And then Punk did it. After years of show-stealing, award-winning matches, Punk finally captured the Ring of Honor world championship after a 33-minute battle of the best. And after Punk celebrated with his people and took in the admiration and veneration with which they regarded him on that night, the Second City Serpent–to use Punk’s own parable–reared its ugly head and clamped down on those who nurtured it for so long. The ROH championship was officially being held hostage, and Punk promised to poison the company by taking its most prestigious prize to the WWE, the be all end all object of any ROH fan’s derision. Perhaps the most obvious swipe at the Ring of Honor fans comes in the form of Punk signing his WWE contract on the Ring of Honor world title, arguably one of the most infamous instances in the latter company’s history.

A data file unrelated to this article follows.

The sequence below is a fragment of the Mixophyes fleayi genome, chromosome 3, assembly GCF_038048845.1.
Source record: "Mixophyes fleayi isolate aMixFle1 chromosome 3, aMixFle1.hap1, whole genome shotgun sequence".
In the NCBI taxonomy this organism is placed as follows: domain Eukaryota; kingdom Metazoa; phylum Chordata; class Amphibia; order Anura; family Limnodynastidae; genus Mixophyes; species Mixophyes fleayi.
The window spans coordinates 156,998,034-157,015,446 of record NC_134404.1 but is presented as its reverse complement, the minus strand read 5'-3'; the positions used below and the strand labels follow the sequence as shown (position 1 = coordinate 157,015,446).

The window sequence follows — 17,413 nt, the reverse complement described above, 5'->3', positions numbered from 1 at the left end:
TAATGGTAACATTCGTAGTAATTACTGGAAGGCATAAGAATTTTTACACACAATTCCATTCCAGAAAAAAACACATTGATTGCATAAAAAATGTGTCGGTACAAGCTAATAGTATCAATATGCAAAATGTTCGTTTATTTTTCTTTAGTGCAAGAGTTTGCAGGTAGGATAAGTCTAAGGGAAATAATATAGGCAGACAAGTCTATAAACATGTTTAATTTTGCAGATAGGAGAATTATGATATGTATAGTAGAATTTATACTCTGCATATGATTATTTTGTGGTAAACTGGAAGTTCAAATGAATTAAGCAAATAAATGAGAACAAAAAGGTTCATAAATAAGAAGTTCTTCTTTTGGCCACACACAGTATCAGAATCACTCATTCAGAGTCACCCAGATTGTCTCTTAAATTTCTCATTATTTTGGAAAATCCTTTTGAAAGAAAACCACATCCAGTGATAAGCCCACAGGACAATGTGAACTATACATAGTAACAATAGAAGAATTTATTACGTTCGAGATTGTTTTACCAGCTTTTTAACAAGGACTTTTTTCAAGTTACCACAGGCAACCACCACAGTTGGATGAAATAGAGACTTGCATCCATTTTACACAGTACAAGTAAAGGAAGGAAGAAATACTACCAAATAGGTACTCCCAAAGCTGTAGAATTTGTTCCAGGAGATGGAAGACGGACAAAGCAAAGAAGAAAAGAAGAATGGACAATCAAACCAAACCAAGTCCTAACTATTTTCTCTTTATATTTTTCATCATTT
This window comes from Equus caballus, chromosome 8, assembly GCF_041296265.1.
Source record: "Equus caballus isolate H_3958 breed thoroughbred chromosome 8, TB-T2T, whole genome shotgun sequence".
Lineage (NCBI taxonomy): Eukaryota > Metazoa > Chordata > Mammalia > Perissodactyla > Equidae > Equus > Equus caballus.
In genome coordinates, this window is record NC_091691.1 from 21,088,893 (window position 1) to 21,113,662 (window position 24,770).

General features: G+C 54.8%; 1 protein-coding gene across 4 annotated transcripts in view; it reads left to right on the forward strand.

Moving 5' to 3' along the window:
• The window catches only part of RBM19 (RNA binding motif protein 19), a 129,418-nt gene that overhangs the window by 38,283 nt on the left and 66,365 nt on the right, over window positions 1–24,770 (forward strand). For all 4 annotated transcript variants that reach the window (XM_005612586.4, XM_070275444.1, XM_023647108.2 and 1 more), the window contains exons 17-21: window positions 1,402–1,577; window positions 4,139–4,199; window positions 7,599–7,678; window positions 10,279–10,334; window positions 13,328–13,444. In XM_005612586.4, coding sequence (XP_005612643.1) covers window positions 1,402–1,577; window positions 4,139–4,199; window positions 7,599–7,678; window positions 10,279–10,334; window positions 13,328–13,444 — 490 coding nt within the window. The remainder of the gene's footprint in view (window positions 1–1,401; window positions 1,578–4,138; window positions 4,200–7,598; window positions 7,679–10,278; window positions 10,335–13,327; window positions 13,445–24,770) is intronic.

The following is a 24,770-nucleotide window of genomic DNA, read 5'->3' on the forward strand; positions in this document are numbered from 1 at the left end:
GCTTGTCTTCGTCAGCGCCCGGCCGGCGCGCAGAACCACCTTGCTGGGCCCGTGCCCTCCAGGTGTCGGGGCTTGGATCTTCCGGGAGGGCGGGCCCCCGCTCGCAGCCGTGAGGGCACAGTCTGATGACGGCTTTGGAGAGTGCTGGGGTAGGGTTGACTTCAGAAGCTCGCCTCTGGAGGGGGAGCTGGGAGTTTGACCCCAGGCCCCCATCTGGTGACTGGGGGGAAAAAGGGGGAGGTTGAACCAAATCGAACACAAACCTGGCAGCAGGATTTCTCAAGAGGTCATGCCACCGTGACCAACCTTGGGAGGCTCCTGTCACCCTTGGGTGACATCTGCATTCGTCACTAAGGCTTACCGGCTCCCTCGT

The rest of the DVD chronicles some of Ring of Honor’s most highly-regarded performers trying to literally wrestle the title away from Punk before he can be whisked away to Vince-land. Punk’s solid resolution to not defend his championship is soon assuaged by the intervention of the grizzled hardcore legend Mick Foley, which results in some compelling verbal confrontations. Even then Punk had an uncanny knack for matching wits with some of the best in the business, an ability that has assisted him in skyrocketting to the level of stardom at which he finds himself today. But let’s not get ahead of ourselves.
The Summer of Punk story is told perfectly, with just the right amount of arc and twists and turns to leave a new fan who wasn’t there to experience it when it happened in suspense as to what happens next. Before running off with the belt, Punk looks to avenge some blemishes on his win-loss record, and his first target is the young Jay Lethal. It’s remarkable how with just one match, Punk has completely gone from being the hero to being perhaps the greatest villain in pro wrestling, at least in the past decade. Despite the downward spiral in Punk’s fanfare, Punk and lethal put on yet another clinic at Sign of Dishonor, with the fans calling for Lethal to unseat the vindictive Chicago native. But, though Lethal tried and the fans willed him to victory, he falls short, and Punk lives to terrorize ROH for another show.